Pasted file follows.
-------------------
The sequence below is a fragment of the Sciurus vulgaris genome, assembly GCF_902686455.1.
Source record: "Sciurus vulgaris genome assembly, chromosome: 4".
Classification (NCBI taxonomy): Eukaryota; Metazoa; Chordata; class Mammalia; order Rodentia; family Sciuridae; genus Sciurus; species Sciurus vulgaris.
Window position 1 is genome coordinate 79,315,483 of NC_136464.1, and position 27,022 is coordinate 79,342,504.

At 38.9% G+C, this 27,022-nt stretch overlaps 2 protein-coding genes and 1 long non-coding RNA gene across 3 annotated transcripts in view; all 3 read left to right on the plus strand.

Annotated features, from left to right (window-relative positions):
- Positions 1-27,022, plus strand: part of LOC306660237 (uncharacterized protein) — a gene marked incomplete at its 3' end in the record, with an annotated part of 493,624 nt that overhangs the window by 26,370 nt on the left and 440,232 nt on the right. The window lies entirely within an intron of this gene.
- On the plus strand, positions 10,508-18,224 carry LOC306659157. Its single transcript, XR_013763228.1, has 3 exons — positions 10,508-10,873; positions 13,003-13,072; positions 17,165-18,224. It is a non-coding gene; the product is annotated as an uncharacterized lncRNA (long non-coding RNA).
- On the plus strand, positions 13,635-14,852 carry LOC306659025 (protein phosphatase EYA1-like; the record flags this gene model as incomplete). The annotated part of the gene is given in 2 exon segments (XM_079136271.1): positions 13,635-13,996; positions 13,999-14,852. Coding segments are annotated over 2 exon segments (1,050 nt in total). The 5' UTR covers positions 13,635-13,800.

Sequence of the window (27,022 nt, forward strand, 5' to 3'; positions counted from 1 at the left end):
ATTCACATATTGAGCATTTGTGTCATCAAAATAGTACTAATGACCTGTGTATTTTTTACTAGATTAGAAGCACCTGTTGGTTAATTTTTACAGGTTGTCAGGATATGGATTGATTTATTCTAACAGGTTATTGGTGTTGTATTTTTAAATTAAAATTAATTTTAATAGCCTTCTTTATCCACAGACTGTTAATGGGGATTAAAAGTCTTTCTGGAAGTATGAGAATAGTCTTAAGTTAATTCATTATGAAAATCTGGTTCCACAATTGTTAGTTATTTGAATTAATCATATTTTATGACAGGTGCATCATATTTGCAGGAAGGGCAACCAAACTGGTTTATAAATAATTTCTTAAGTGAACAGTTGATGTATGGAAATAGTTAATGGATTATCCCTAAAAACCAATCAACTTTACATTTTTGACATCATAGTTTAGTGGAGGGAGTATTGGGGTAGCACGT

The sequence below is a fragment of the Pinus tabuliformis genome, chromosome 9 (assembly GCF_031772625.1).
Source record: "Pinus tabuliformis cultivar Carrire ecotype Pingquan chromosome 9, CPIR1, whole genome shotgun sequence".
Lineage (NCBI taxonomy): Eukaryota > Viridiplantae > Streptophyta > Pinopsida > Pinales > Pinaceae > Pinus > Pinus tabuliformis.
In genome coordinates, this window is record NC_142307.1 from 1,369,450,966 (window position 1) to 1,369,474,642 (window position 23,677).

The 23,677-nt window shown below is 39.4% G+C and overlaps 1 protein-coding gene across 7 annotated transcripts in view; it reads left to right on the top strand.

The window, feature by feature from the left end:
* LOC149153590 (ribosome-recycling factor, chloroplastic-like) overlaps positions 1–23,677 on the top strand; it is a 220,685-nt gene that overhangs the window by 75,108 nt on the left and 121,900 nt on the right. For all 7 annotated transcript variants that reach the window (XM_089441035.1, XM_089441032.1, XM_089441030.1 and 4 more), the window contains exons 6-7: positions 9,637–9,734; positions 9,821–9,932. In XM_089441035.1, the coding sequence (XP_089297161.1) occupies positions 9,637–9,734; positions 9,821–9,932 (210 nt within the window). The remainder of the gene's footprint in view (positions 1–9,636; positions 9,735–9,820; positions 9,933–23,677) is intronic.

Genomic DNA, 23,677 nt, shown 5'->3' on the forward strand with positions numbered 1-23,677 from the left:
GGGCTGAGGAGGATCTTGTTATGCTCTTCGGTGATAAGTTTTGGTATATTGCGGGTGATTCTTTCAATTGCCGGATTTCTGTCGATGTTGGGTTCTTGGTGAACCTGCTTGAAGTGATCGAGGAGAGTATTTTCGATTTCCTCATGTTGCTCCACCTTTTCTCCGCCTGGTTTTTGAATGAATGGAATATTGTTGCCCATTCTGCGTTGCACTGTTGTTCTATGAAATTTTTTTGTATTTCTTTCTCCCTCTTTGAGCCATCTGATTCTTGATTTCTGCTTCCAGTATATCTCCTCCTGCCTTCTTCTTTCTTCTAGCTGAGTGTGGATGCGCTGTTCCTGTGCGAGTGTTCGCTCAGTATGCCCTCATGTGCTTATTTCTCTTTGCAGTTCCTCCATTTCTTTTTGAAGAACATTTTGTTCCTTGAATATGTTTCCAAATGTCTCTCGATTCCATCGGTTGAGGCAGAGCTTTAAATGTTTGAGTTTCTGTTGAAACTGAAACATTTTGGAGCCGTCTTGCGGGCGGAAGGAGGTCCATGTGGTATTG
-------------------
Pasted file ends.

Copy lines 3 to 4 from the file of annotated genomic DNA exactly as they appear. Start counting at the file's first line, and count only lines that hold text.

Classification (NCBI taxonomy): Eukaryota; Metazoa; Chordata; class Mammalia; order Rodentia; family Sciuridae; genus Sciurus; species Sciurus vulgaris.
Window position 1 is genome coordinate 79,315,483 of NC_136464.1, and position 27,022 is coordinate 79,342,504.